Viewpoints: ACOs Might Replace Health Insurers; Losing A Job While Pregnant; Barring Smokers From The Workplace
The New York Times: The Opinionator: The End Of Health Insurance Companies
Here's a bold prediction for the new year. By 2020, the American health insurance industry will be extinct. Insurance companies will be replaced by accountable care organizations — groups of doctors, hospitals and other health care providers who come together to provide the full range of medical care for patients (Ezekiel J. Emanuel and Jeffrey B. Liebman, 1/30).
The New York Times: The Shortfall In Cancer Screening
A new federal study found that Americans are getting screened for three major cancers — breast, cervical and colorectal — at rates far below national targets. The shortfall is especially high among adults who lack insurance or regular access to a doctor, partly because the recession drove employers to lay off workers or cut health benefits (1/30).
The New York Times: Pregnant, And Pushed Out Of A Job
Imagine a woman who, seven months into her pregnancy, is fired from her position as a cashier because she needed a few extra bathroom breaks. Or imagine another pregnant employee who was fired from her retail job after giving her supervisors a doctor’s note requesting she be allowed to refrain from heavy lifting and climbing ladders during the month and a half before her maternity leave. ... We see this kind of case in our legal clinic all the time. It happens every day to pregnant women in the United States, and it happens thanks to a gap between discrimination laws and disability laws (Dina Bakst, 1/30).
The Washington Post: Obama Plays His Catholic Allies For Fools
In politics, the timing is often the message. On Jan. 20 — three days before the annual March for Life — the Obama administration announced its final decision that Catholic universities, hospitals and charities will be compelled to pay for health insurance that covers sterilization, contraceptives and abortifacients (Michael Gerson, 1/30).
USA Today: Editorial: Not Hiring Smokers Crosses Privacy Line
Baylor Health Care System, one of the Dallas area's largest employers, has taken several savvy steps in its fight against smoking. It has offered free smoking-cessation programs to workers, made its campus smoke-free and slapped a health insurance surcharge on employees who smoke. But on Jan. 1, Baylor went a step too far: It stopped hiring anyone who smokes at work — or anywhere else (1/30).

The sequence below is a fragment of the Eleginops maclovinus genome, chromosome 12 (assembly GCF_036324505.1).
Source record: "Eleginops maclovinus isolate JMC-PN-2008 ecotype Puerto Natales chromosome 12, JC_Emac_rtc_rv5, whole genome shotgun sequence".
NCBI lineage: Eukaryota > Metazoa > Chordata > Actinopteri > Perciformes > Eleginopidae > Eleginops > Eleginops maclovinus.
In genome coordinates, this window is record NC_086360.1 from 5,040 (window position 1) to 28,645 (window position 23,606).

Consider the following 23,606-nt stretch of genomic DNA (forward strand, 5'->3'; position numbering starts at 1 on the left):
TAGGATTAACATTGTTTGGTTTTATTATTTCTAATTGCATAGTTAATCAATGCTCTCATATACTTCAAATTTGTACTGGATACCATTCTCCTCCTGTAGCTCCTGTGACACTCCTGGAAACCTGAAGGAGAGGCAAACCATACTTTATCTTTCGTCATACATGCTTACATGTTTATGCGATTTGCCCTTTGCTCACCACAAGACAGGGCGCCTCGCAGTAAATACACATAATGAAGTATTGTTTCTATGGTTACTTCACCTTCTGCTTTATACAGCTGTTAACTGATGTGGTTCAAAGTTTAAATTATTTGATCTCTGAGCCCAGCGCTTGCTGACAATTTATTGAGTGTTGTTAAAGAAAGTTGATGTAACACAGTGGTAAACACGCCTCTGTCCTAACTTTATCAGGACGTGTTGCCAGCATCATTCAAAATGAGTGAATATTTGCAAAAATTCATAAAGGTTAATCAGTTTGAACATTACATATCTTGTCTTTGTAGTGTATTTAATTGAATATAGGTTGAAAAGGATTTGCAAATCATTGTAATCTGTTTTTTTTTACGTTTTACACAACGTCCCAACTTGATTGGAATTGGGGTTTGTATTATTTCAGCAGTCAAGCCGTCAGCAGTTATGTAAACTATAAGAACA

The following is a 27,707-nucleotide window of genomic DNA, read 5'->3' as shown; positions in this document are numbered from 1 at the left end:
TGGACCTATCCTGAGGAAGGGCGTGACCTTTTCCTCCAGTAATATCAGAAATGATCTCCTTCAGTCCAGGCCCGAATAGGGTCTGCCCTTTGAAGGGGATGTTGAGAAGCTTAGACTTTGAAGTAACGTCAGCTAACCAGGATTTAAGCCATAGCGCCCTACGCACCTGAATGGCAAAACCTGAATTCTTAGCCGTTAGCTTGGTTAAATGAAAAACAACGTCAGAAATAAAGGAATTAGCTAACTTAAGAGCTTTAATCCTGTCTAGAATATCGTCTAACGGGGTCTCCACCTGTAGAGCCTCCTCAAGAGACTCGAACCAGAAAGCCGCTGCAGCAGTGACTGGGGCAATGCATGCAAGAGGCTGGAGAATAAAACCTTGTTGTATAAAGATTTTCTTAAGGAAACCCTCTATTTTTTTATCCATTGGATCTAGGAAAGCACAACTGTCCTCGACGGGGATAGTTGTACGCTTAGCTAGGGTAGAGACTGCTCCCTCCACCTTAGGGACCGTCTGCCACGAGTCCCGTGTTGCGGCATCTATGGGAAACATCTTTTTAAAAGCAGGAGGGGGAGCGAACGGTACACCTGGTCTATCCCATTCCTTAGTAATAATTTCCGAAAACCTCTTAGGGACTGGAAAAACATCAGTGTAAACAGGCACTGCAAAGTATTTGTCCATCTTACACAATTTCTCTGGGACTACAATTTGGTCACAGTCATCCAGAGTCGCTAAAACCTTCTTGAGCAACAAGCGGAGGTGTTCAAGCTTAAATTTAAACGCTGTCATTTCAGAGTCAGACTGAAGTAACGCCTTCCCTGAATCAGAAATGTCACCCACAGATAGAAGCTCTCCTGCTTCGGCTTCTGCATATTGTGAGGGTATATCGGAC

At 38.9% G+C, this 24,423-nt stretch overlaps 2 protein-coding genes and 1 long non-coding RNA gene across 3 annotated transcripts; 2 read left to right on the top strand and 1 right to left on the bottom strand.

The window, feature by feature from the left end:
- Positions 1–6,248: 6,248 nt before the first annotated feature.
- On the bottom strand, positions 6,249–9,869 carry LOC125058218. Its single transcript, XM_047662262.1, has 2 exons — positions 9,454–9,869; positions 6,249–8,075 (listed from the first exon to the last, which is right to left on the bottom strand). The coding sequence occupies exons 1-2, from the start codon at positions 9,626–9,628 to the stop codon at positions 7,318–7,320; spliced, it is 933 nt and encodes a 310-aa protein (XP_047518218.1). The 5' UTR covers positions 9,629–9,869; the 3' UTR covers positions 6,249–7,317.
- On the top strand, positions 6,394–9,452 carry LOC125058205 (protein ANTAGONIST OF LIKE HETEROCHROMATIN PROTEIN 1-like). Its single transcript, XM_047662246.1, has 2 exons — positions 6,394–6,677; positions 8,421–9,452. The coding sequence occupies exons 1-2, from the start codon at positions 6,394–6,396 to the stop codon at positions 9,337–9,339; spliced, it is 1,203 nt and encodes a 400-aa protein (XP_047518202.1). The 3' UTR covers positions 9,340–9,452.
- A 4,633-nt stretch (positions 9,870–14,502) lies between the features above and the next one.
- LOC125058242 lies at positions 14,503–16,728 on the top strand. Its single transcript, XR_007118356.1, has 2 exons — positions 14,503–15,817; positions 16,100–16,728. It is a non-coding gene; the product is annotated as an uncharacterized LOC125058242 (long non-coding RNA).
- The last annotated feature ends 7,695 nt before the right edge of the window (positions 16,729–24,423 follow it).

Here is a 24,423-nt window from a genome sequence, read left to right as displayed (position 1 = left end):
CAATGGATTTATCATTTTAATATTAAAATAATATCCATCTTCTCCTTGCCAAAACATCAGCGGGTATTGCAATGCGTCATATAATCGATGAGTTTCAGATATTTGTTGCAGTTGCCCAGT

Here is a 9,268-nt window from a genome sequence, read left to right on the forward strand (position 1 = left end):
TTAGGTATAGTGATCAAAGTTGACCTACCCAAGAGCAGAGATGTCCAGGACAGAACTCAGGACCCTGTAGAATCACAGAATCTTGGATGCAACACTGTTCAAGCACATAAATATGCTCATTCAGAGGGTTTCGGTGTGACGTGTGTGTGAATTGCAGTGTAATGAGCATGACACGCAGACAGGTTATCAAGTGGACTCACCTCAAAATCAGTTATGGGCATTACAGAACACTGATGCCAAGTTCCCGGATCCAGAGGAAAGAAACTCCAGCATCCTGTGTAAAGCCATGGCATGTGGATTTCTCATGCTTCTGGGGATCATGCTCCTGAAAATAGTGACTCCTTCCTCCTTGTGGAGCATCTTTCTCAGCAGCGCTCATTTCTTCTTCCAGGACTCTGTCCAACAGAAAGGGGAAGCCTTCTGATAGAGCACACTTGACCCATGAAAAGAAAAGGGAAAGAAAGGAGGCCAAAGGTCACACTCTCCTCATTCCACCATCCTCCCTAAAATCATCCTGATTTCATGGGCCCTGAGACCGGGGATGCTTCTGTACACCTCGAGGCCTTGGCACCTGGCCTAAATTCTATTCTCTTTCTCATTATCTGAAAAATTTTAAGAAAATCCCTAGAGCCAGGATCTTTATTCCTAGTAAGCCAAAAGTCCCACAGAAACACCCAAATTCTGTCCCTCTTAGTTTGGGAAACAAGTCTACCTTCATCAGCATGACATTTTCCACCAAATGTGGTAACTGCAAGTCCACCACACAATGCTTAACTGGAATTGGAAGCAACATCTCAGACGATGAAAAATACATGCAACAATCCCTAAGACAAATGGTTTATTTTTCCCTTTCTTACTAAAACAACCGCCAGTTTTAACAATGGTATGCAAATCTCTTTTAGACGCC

USA Today: Opposing View: Why We Won't Hire Smokers
Tobacco is addictive, damaging and deadly, causing 450,000 deaths — one in every five — each year in the U.S., often from early heart attacks, chronic lung diseases and cancers. As a health care institution, whose inherent mission is healing the sick and cultivating a healthier community, does it make sense to support a habit that leads to disease, disability and death? At Cleveland Clinic, we don't believe so. That's why we adopted a smoke-free campus in 2005 and why, in 2007, we went further, deciding to no longer hire smokers (Dr. Paul Terpeluk, 1/30).
Milwaukee Journal Sentinel: Improving Patient Care May Also Save Money
There are many reasons for rising health care spending, including a still prevalent fee-for-service mentality, patients' natural desire for top-of-the-line care no matter the outcome and hospital inefficiency. But here are two reasons that could become less of a concern in Wisconsin if a new initiative by the Wisconsin Hospital Association succeeds: hospital-acquired conditions and readmissions. The WHA initiative should both reduce health care spending and improve patient care (1/30).
Medscape: It's Not Too Late To Vaccinate!
Ideally, all providers, including specialists and primary care providers, should both recommend and offer flu vaccines to their patients. If you cannot provide flu shots in your office or clinic, make a concrete referral for your patients to other providers or locations that can (Dr. Joseph Bresee, 1/30).